In 1984 [lastfm link_type="artist_info"]Bruce Springsteen[/lastfm] released Born in the USA, and little did he or anyone know at the time that this would become one of the true mega-releases of the entire decade. The accompanying world tour, which lasted nearly two straight years, would be just as gigantic.
It all began in July 1984 with “Dancing in the Dark,” which made it all the way up to #2 on the American singles charts. That would be the closest Bruce would get to the top as he still waits for that #1 single. Bruce’s run of singles from Born in the USA would finally end in December 1985 With “My Hometown.”
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Bruce set out on his massive tour, which continued to be extended as the album showed no signs of slowing down and hit single after hit single powered across American radio.
It began in hockey arenas, and by the time it was finished Bruce regularly filled football stadiums to the brim.
I saw the Boss in 1980 at the Providence Civic Center for the “River” tour with the E Street Band. His live show got me excited in a way that his albums, although brilliant, never had. Seeing Bruce made a believer, and the 10+ minute version of “Rosalita” was just about the best thing I’d ever seen onstage.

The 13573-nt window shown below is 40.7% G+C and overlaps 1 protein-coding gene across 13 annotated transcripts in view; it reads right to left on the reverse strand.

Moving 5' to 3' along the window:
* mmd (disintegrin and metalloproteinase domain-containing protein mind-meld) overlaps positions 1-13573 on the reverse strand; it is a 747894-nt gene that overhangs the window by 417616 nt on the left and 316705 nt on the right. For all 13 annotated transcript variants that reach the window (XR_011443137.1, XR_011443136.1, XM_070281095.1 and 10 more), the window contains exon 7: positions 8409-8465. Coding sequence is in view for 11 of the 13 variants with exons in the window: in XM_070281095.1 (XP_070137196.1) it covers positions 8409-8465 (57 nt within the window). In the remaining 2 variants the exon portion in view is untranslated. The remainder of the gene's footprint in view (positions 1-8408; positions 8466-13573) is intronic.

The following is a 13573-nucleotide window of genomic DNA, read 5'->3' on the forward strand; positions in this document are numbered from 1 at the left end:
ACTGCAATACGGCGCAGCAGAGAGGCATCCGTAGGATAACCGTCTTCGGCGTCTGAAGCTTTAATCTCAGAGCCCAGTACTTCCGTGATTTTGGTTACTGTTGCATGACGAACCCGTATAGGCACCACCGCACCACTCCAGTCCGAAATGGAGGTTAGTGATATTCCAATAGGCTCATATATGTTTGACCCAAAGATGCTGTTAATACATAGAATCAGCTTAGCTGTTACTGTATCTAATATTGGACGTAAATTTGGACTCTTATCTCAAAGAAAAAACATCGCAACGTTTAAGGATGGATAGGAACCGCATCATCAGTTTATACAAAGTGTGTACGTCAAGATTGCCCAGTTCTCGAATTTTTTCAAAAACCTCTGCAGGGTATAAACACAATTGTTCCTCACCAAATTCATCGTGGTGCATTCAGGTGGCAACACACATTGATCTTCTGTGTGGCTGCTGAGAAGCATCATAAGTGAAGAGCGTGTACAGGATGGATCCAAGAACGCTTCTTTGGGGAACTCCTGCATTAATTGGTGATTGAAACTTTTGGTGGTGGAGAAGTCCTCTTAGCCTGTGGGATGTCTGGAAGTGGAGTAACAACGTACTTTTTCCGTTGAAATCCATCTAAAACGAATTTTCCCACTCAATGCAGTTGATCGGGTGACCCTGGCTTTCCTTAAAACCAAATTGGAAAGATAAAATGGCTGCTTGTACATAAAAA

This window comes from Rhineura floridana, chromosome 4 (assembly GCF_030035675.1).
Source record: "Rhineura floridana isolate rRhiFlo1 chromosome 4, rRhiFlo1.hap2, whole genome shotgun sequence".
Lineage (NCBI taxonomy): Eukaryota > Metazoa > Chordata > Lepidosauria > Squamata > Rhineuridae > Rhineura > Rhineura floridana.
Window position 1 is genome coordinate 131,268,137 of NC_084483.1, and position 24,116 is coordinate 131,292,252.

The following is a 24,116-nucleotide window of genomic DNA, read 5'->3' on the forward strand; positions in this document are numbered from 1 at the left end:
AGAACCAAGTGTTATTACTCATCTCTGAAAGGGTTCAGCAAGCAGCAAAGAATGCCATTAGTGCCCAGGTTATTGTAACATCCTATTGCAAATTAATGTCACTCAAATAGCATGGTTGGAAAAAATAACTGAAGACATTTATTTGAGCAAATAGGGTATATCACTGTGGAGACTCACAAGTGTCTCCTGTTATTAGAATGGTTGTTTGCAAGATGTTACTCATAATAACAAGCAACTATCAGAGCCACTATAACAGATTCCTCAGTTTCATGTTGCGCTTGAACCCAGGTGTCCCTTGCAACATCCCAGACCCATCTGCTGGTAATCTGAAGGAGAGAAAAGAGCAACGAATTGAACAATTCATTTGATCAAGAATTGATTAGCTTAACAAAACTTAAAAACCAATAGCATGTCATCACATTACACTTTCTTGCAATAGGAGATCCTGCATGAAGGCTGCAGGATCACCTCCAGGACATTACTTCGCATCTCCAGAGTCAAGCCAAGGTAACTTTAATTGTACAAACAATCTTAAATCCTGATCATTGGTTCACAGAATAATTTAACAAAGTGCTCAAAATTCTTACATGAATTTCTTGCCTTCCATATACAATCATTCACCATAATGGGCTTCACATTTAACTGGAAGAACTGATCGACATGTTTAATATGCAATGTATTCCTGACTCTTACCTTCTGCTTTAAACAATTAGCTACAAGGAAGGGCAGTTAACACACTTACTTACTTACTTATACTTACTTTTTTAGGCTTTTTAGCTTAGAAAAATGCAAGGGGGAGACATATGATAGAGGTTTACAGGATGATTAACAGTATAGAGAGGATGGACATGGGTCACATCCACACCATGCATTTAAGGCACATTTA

You know how musicians will stand up on stage during a song and exhort one half of the bleachers or loges to shout? Then try the other side? Then the people way in the back? Then the floor? Sure you do, you’ve been there competing with the other sections at many a show.
Well, while other artists make a big production of it, yelling, “C’mon, you guys on the left, shout when I say ‘three!’”
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Bruce did it merely with his eyes.
As Clarence Clemons and the rest of the E-Street Band thundered along, they all suddenly froze solid, and everything went dead silent for a good two-three minutes.
The crowd shouted and then quieted down as no one onstage moved a muscle (not even the roadies).
Then Bruce’s eyes, frozen forward, did a simple flick to the left. Immediately, that side of the entire building shouted like maniacs! Then his eyes flicked to the right and the audience over there went berserk.
Back and forth, louder and louder the crowd became. He looked down front, we yelled, he looked up, the balconies roared. No instructions, no yelling, no grand gestures. Such was the power of Bruce in an arena in 1980.
In 1984, the original Bruce audience was joined by the new converts who tuned into the hits, and as the audiences doubled, then quadrupled, the amazing stage show and the discipline of a top-notch musical outfit paid off and everyone went home satisfied. Well, maybe not, because lots of people would go out and buy tickets to the next show. (NEXT: Meeting Bruce…)